ADHD is usually diagnosed during special tests. These include a concentration test and an intelligence test. After the diagnosis of ADHD, the goal of treatment is to eliminate the accompanying disorders and to develop social skills. Various treatment steps are carried out simultaneously. Psychotherapy is often combined with special coaching and the administration of pharmaceutical preparations.

Which form of treatment is chosen depends on the severity of the ADHD. The therapy is mostly carried out on an outpatient basis. If the symptoms are particularly severe, treatment can also take place in a day clinic, in a home or in a group. Older children, adolescents and adults can also alleviate ADHD with the help of autogenic training .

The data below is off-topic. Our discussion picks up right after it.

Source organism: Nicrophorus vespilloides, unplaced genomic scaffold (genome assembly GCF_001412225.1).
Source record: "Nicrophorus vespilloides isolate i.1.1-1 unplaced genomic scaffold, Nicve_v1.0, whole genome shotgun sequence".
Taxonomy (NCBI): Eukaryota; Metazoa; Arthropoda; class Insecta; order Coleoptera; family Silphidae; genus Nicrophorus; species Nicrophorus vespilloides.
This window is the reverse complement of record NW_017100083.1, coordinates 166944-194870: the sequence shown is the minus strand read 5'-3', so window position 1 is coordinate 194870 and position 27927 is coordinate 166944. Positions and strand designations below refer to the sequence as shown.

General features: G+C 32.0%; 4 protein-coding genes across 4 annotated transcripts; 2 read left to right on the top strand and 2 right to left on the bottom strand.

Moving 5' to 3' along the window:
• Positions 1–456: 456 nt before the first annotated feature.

Medication may also be given for moderate to severe cases. These are often stimulants to influence the brain’s dopamine metabolism, which ultimately can improve self-regulation.

Outlook & Forecast

An attention deficit disorder can take many different forms. If the deficit is recognized early and treated therapeutically and with medication, the symptoms usually decrease and those affected can lead a relatively normal life. Professional support therefore greatly improves the chances of a full recovery.

If the attention disorder is not treated or treated insufficiently, problems in everyday life sometimes arise. Children with ADHD in particular have difficulties finding their way in their social environment. Those affected often develop other mental disorders, learning disorders or tics. In the further course, anxiety disorders and depression can occur and worsen the general prognosis.